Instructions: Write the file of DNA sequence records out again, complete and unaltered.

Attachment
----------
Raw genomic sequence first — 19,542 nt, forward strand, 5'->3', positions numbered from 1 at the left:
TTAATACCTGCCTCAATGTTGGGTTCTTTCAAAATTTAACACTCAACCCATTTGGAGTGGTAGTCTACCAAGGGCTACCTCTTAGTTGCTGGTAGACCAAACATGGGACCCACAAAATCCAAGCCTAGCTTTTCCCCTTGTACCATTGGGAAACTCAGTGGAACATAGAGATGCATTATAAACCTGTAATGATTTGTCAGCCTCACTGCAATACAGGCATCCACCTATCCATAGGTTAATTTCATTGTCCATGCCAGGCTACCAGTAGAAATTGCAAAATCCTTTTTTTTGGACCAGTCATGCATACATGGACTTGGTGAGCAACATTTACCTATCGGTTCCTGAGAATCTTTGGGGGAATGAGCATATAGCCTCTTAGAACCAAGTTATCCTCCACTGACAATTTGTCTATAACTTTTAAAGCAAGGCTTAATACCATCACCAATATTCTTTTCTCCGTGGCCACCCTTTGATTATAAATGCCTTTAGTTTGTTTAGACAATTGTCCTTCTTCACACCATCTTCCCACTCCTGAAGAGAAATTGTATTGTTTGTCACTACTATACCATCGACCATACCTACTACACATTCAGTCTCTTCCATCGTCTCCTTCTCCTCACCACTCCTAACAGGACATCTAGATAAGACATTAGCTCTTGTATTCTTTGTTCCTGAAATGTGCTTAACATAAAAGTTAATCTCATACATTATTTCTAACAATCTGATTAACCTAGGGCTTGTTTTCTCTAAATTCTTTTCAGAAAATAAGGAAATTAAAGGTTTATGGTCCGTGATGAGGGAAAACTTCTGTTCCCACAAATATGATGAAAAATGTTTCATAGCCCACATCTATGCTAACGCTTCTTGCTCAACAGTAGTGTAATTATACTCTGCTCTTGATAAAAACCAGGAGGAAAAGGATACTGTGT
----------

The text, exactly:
Raw genomic sequence first — 19,542 nt, forward strand, 5'->3', positions numbered from 1 at the left:
TTAATACCTGCCTCAATGTTGGGTTCTTTCAAAATTTAACACTCAACCCATTTGGAGTGGTAGTCTACCAAGGGCTACCTCTTAGTTGCTGGTAGACCAAACATGGGACCCACAAAATCCAAGCCTAGCTTTTCCCCTTGTACCATTGGGAAACTCAGTGGAACATAGAGATGCATTATAAACCTGTAATGATTTGTCAGCCTCACTGCAATACAGGCATCCACCTATCCATAGGTTAATTTCATTGTCCATGCCAGGCTACCAGTAGAAATTGCAAAATCCTTTTTTTTGGACCAGTCATGCATACATGGACTTGGTGAGCAACATTTACCTATCGGTTCCTGAGAATCTTTGGGGGAATGAGCATATAGCCTCTTAGAACCAAGTTATCCTCCACTGACAATTTGTCTATAACTTTTAAAGCAAGGCTTAATACCATCACCAATATTCTTTTCTCCGTGGCCACCCTTTGATTATAAATGCCTTTAGTTTGTTTAGACAATTGTCCTTCTTCACACCATCTTCCCACTCCTGAAGAGAAATTGTATTGTTTGTCACTACTATACCATCGACCATACCTACTACACATTCAGTCTCTTCCATCGTCTCCTTCTCCTCACCACTCCTAACAGGACATCTAGATAAGACATTAGCTCTTGTATTCTTTGTTCCTGAAATGTGCTTAACATAAAAGTTAATCTCATACATTATTTCTAACAATCTGATTAACCTAGGGCTTGTTTTCTCTAAATTCTTTTCAGAAAATAAGGAAATTAAAGGTTTATGGTCCGTGATGAGGGAAAACTTCTGTTCCCACAAATATGATGAAAAATGTTTCATAGCCCACATCTATGCTAACGCTTCTTGCTCAACAGTAGTGTAATTATACTCTGCTCTTGATAAAAACCAGGAGGAAAAGGATACTGTGT